While the work of it all sometimes overwhelms me, I do love to welcome people into my home during Christmas. Whether a friend drops in for coffee and a cranberry orange muffin or we gather with several other couples around our large, square dining table, I love to pour a little sweet hospitality out during this sacred season.
But I've often made the mistake of putting more effort into preparing the cheese ball and the pecan pie and the specialty coffee than I have the words I say to my guests. That is I did make that mistake until I realized the nurturing effect our words can have.
You know by now that I strongly believe in the satisfying and nurturing power of God's Word. I believe that when we "eat" His Word by meditating on and even memorizing scriptures that speak to our souls' desires God truly satisfies our hungry souls. And we, in turn, are able to live fuller and more contented lives.
Now God's words are so powerful that He was able to create the world by simply speaking it into existence. And Isaiah 55:11 reminds us that God continues to use His Word to accomplish powerful things in our lives. But while our words may not create worlds or do our bidding, they do have the ability to build up or destroy, to encourage or defeat, to heal or to harm. Wouldn't you agree?
In Mary and Elizabeth's verbal exchange during that very first Christmas, we find a beautiful example of a conversation that served up words of blessing, testimony and grace. Maybe while we're setting the table for our own guests or baking cookies for our families we should ponder the words these two expectant mothers spoke to one another as they anticipated the appearance of Emmanuel, God with us.
Words of Blessing
When the young, virgin Mary entered the home of her older cousin Elizabeth, she was greeted by words of exuberant blessing. Elizabeth didn't let a minute pass without reassuring this young woman that she was indeed up to the task God had called her to. She covered her with blessings and encouraged her to stay the course.
Surely Mary breathed in this blessing and breathed out renewed confidence and courage. She must have sighed with relief to hear the assurances of this older woman.
Our children crave our blessing. They want desperately to know that they are doing at least something right, that we see potential blooming forth in their inexperience, and that their simple faith and hesitant obedience will carry positive consequences. They want to hear us bless them with joy and passion and excitement and anticipation. And they must breathe a sigh of relief when we rejoice in them rather than berate them, nag them or shake our heads at them. How can you speak satisfying words of blessing to your child's hungry soul this Christmas season?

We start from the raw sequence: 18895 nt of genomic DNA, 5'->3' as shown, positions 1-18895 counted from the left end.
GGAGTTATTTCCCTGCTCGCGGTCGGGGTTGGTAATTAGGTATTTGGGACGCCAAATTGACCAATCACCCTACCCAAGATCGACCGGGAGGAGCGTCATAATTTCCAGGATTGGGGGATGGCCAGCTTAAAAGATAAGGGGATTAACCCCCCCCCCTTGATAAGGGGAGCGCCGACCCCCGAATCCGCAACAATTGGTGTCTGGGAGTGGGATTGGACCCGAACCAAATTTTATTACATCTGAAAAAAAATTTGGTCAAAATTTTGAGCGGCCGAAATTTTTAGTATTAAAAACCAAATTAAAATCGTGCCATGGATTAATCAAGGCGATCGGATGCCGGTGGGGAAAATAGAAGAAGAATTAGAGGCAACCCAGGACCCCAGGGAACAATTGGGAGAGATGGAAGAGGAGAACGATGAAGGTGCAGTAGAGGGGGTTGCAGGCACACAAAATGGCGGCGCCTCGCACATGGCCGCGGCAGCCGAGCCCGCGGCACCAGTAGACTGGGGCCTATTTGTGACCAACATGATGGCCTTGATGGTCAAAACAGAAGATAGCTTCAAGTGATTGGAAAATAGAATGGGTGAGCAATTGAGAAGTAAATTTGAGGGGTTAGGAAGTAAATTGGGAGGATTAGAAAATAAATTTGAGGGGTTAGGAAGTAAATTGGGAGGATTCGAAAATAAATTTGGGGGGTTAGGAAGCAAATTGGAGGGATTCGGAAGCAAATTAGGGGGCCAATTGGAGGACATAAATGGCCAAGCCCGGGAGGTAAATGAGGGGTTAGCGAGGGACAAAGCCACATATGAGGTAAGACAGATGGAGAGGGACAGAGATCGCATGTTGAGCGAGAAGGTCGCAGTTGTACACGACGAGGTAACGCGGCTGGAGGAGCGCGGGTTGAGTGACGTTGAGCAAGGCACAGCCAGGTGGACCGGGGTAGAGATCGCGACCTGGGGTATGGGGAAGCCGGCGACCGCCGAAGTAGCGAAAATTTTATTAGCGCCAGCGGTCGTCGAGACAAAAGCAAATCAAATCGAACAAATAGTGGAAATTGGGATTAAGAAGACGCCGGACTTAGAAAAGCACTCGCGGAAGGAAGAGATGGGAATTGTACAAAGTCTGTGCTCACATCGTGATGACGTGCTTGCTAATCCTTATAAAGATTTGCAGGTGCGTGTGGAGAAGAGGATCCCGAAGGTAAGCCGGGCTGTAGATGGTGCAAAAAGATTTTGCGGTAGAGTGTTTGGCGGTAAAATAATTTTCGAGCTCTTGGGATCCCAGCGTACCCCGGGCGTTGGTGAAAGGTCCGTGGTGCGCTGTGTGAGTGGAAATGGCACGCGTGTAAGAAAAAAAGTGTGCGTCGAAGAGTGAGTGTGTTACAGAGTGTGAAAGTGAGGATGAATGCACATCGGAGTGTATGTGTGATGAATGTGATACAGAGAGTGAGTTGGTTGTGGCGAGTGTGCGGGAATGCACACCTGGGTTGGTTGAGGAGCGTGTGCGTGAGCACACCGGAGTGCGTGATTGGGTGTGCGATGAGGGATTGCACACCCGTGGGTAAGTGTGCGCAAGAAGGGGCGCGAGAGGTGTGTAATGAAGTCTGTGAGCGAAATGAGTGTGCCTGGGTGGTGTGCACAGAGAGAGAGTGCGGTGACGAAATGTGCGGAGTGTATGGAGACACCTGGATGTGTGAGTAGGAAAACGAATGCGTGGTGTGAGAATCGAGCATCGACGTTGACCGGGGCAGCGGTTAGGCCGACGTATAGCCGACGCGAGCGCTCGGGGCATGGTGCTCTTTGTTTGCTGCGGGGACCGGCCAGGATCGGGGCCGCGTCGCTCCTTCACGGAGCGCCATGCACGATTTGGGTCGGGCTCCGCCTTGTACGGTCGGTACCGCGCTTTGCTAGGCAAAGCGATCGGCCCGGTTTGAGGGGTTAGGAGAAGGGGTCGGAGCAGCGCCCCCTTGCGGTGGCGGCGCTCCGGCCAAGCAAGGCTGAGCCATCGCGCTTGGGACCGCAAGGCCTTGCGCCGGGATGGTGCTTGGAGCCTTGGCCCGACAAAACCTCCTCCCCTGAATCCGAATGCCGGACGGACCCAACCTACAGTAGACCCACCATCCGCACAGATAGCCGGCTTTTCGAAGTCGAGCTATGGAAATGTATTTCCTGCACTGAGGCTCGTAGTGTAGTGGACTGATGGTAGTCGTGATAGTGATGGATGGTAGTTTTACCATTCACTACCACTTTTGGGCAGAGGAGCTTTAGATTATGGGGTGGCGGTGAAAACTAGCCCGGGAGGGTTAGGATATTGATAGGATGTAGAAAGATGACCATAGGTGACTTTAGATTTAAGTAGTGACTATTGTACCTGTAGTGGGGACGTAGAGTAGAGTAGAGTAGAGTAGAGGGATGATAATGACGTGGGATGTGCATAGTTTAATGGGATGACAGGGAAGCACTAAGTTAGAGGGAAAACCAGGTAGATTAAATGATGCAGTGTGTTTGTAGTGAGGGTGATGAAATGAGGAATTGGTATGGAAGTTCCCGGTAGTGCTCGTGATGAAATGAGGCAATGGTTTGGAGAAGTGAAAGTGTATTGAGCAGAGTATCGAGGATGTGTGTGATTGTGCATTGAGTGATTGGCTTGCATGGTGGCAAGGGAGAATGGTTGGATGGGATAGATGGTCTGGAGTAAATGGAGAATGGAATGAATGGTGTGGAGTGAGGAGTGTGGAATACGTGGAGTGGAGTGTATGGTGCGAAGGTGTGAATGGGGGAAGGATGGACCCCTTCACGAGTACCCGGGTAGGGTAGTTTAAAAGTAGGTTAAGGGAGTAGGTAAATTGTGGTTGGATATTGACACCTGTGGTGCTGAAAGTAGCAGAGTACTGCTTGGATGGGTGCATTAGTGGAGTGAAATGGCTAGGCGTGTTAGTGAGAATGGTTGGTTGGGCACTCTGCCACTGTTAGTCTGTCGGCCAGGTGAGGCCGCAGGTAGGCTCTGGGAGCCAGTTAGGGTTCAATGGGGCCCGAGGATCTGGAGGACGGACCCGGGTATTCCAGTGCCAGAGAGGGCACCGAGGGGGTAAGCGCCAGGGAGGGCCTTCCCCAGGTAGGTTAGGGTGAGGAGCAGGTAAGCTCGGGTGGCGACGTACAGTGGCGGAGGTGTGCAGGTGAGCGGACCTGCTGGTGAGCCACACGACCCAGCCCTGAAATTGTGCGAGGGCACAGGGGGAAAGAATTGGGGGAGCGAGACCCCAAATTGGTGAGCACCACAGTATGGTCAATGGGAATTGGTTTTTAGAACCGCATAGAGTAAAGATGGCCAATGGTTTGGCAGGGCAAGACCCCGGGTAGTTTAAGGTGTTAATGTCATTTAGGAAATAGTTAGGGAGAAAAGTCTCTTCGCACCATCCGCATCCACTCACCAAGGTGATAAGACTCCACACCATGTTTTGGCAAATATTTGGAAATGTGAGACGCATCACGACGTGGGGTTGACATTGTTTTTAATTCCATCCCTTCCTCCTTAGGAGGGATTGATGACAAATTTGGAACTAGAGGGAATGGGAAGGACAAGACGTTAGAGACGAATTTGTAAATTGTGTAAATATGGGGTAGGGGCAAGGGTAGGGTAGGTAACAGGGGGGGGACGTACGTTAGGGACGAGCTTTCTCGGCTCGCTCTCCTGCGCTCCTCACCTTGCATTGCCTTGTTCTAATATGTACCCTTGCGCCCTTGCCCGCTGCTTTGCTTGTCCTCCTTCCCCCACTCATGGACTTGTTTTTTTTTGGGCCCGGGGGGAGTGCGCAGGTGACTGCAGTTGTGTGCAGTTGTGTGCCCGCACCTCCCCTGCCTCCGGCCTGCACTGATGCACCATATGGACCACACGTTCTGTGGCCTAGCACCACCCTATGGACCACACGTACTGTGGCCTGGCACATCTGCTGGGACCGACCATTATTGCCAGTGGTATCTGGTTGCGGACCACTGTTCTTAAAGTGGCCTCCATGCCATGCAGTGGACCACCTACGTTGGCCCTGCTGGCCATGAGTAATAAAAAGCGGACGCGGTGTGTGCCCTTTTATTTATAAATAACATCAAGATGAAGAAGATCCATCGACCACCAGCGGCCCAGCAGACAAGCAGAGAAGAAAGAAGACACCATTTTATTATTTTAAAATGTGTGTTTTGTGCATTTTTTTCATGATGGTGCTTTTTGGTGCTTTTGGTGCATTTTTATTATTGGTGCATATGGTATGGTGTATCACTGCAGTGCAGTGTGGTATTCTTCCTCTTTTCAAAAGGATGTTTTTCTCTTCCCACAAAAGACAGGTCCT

Words of Testimony
The next words spoken in the inaugural Christmas conversation come from Mary, newly refreshed by Elizabeth's kind blessing:
Mary doesn't grab hold of the blessing and feed it to her pride. Instead, feasting on the encouragement and enthusiasm of her cousin, Mary praises the Lord with words of grateful testimony. The bottom line is really found in the 49th line of this chapter: For the Mighty One has done great things for me; and holy is His name.
When guests come to our home they may or may not enjoy hearing about the accomplishments of our children, the latest antics of our pets, or the journeys of our vacations. After all, such tales are largely one-sided and leave little room for true give and take.
But start bragging on the great things the Lord has done and you open wide the opportunity for others to share similar tales. Don't you just love to hear what God is up to? I do. You might want to put your vacation slides away for a family only viewing night and you might tone down the talk of your children's latest successes. That kind of bragging sometimes annoys house guests. But you can't fail when you share how the Mighty One has done some great things. Just be sure to give Him all the credit and resist the urge to share the spotlight.
Words of Grace
I don't really know what was said next between these two expectant relatives. The conversation ends there in the text. But this is what I do know. These two mamas-to-be weathered the final three months of Elizabeth's pregnancy together and then they parted, I'm assuming, on good terms. So there must have been a lot of grace doled out between them!
56 And Mary stayed with her about three months, and then returned to her home.
I love preparing menus, shopping for just the right extras to round out my feasts, and cooking up yummy delicacies this time of year. Maybe you do, too. But gals, we better choose our words carefully, prepare our hearts (from which all those words flow!) and hold our tongues when the words on them are of the sour variety rather than the sweet. The folks who come into our homes are more likely to remember well the words they feasted on than they are the china we served their meals on.
What will you do to prepare a satisfying feast of words this Christmas?